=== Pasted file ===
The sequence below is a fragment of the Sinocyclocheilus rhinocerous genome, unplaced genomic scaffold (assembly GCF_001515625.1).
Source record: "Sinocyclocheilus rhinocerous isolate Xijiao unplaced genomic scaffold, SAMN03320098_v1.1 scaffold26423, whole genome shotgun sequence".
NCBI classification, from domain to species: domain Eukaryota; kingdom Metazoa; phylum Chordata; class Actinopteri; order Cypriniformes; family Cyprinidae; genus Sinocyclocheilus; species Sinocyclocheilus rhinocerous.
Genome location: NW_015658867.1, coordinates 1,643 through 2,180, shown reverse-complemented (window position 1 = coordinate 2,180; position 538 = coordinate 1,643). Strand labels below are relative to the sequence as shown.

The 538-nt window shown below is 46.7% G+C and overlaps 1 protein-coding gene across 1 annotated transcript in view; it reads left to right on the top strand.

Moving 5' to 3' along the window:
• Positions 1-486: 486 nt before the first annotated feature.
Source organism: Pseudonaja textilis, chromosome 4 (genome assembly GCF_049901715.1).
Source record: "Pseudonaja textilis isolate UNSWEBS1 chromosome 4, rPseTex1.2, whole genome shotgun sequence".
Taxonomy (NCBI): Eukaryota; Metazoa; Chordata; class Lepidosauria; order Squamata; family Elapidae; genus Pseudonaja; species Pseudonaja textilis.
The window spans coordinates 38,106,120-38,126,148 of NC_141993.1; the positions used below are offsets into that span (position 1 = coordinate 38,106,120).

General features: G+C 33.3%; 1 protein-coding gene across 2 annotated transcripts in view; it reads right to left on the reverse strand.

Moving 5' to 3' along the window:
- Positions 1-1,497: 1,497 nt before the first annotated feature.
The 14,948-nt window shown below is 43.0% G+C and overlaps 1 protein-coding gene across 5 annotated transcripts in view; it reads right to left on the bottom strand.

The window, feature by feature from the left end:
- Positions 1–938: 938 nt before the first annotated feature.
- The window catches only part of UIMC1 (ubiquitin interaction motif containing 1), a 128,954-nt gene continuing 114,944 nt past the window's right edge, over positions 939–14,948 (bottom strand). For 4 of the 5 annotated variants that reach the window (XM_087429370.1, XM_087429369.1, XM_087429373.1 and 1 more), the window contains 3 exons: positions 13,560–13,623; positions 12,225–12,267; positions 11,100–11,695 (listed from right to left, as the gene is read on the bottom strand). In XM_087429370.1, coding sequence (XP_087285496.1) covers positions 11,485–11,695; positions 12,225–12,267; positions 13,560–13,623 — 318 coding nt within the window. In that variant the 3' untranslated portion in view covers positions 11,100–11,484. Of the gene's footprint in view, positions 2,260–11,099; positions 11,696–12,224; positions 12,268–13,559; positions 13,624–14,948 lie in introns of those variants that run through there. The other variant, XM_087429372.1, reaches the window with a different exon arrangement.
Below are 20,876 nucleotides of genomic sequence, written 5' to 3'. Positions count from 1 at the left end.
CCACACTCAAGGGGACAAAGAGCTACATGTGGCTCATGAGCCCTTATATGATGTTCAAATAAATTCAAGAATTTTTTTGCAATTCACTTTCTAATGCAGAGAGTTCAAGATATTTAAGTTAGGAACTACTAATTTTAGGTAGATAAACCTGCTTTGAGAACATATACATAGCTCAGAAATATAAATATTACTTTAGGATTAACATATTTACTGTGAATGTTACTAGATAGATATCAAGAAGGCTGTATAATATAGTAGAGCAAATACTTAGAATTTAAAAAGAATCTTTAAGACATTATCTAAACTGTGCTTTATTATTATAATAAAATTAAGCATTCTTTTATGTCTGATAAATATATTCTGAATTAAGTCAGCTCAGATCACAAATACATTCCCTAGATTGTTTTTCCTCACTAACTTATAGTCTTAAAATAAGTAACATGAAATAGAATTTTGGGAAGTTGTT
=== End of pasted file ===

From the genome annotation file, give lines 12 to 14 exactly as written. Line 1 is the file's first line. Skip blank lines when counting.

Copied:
General features: G+C 33.3%; 1 protein-coding gene across 2 annotated transcripts in view; it reads right to left on the reverse strand.

Moving 5' to 3' along the window:
- Positions 1-1,497: 1,497 nt before the first annotated feature.